gms | German Medical Science

7th EFSMA – European Congress of Sports Medicine, 3rd Central European Congress of Physical Medicine and Rehabilitation, Annual Assembly of the German and the Austrian Society of Physical Medicine and Rehabilitation

Austrian Society of Physical Medicine and Rehabilitation

26.-29.10.2011, Salzburg, Österreich

The prevention of injuries in American flag football in Israel: a one-year pilot study

Meeting Abstract

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  • corresponding author presenting/speaker Yonatan Kaplan - Jerusalem Sports Medicine Institute, Lerner Sports Center, Hebrew University of Jerusalem, Jerusalem, Israel

7th EFSMA – European Congress of Sports Medicine, 3rd Central European Congress of Physical Medicine and Rehabilitation. Salzburg, 26.-29.10.2011. Düsseldorf: German Medical Science GMS Publishing House; 2011. Doc11esm048

doi: 10.3205/11esm048, urn:nbn:de:0183-11esm0486

Veröffentlicht: 24. Oktober 2011

© 2011 Kaplan.
Dieser Artikel ist ein Open Access-Artikel und steht unter den Creative Commons Lizenzbedingungen ( Er darf vervielfältigt, verbreitet und öffentlich zugänglich gemacht werden, vorausgesetzt dass Autor und Quelle genannt werden.



Introduction: American Flag Football (AFF) is becoming a very popular amateur sport in Israel, with over 85 teams and 1100 players. Although it is a non-tackle sport, many moderate-severe contact-type injuries have been reported. The author conducted a two-season prospective cohort injury surveillance study (historical cohort) over the 2007-9 playing seasons. The purpose of this study was to introduce a one-season (2010/11 winter league), longitudinal, prospective injury pilot prevention program in an attempt to significantly reduce the incidence and the severity of sports-related injuries in American flag football in Israel (AFI). The results were compared to the historical cohort.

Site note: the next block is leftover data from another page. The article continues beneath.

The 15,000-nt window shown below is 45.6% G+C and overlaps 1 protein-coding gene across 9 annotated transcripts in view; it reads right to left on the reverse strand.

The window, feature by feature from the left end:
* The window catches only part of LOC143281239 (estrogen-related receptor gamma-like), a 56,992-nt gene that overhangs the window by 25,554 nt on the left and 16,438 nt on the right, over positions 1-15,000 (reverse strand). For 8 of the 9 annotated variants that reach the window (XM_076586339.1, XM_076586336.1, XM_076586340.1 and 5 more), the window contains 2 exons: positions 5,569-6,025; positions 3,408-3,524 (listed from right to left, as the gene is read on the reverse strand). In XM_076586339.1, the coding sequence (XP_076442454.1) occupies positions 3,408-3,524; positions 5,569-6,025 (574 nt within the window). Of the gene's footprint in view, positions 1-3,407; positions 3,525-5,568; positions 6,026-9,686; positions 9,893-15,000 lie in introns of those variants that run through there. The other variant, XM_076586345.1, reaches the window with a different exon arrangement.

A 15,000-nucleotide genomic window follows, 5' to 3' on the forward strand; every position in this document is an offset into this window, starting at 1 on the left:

Materials and Methods: A total of 724 amateur male (n=610) and female (n=114) players (ave. age 20.49 SD=3.791) participated in the study (injury prevention cohort). Four intervention methods were introduced. The no pocket rule was enforced, mouth guards, ankle braces and a pre-season information brochure were distributed. All time-loss injuries sustained in game sessions were recorded by the off-the-field medical personnel. This was followed up by a more detailed phone questionnaire by the author, 7-14 days following the injury.

Results: There was a highly statistically significant reduction in the number of finger injuries related to fingers being caught in the opposition player's pockets as well as in the number of ankle sprains (p<0.01). There was no statistically significant difference in the severity nor in the incidence of facial injuries.

Conclusions: This pilot prevention program demonstrates that the intervention methods introduced, resulted in a highly significant reduction of both finger and ankle injuries. This pilot program will form the basis of a further two-season longitudinal, prospective injury prevention study, the recommendations of which will be sent to the AFI for implementation, as well as, to the various organizations responsible for the game of American flag football world-wide.